January 11, 2022
BEIJING – China might take more monetary easing measures in the first quarter, as the economy needs more support while the United States Federal Reserve accelerates its steps of tightening, experts said on Sunday.
“Further reductions in the reserve requirement ratio and interest rates are both possible in the first quarter of 2022,” said Wang Qian, Asia-Pacific chief economist at the US-based Vanguard Investment Strategy Group.
The Chinese leadership has hinted that macro policy will turn more supportive in 2022. Han Wenxiu, an official with the Central Committee for Financial and Economic Affairs, wrote in an article published by Outlook Weekly on Tuesday that maintaining macroeconomic stability is “not only an economic issue but a political one as well”
China’s economic growth may remain lackluster in the first quarter due to COVID-19 resurgences and slowing export growth, which points to the necessity of policy easing, she said, adding that easing measures will also be feasible at the beginning of the year, since the US Fed has yet to raise interest rates.
The remarks came amid market anticipations of a growing divergence in monetary policy of the world’s two biggest economies. While easing measures could be on the horizon in China, the Fed signaled in a document on Wednesday that it could raise interest rates sooner than expected to tame inflation.
The rate increases, once implemented, might prompt some capital flow from China to the United States for rising asset yields and limit the room for China to roll out easing policies, as they could intensify the pressure of capital outflow and yuan depreciation, experts said.
Zhu Haibin, JPMorgan’s chief China economist, said the window for China to cut interest rates may gradually close after April, as the Fed may start rate hikes as early as March, while headwinds facing the Chinese economy may abate starting in the second quarter.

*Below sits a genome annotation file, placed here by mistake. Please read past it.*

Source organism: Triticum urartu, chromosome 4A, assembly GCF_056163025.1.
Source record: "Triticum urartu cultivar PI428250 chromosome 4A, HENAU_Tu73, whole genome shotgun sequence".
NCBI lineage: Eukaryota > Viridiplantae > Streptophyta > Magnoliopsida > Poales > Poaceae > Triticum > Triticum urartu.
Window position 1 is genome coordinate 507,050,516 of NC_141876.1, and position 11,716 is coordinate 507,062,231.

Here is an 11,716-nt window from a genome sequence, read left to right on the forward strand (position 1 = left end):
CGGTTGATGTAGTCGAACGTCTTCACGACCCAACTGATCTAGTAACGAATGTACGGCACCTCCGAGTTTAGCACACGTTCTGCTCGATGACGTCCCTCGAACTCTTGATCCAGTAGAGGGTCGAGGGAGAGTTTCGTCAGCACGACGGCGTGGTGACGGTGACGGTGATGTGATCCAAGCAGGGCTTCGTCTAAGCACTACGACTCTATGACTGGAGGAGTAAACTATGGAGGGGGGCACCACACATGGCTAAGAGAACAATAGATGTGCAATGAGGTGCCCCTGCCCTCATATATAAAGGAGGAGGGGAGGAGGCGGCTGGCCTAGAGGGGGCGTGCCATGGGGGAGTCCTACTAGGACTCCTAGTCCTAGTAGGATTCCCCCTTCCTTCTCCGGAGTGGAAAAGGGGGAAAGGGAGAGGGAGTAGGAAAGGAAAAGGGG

“We now estimate there is close to a 50 percent chance that the People’s Bank of China, the central bank, will cut the interest rate of the medium-term lending facility, a key policy rate, in March or April,” he said.
Zhu added that the reduction, if implemented, might be marginal at 5 to 10 basis points, given the PBOC’s overall prudent policy stance.
Zhang Bin, a senior researcher at the Chinese Academy of Social Sciences, a top think tank, said that reducing policy interest rates as soon as possible would help expand market demand, stabilize employment and ensure reasonable economic growth.
The Chinese leadership has hinted that macro policy will turn more supportive in 2022. Han Wenxiu, an official with the Central Committee for Financial and Economic Affairs, wrote in an article published by Outlook Weekly on Tuesday that maintaining macroeconomic stability is “not only an economic issue but a political one as well”.
The PBOC implemented a reserve requirement ratio cut in December, reducing the proportion of money that lenders must hold as reserves rather than lending out or investing. Also last month, the one-year loan prime rate, the benchmark lending rate, decreased to 3.80 percent from 3.85 percent.
Experts added that despite the expected softening of the yuan against the US dollar, Chinese financial assets can largely hold their appeal to global investors this year, thanks to attractive valuation levels, long-term return prospects and diversification benefits.
Alexandre Tavazzi, global strategist at Pictet Wealth Management, said that investing in Chinese sovereign bonds can provide a “natural diversification effect”, as interest rates in China are expected to move more independently from many other markets in the coming months.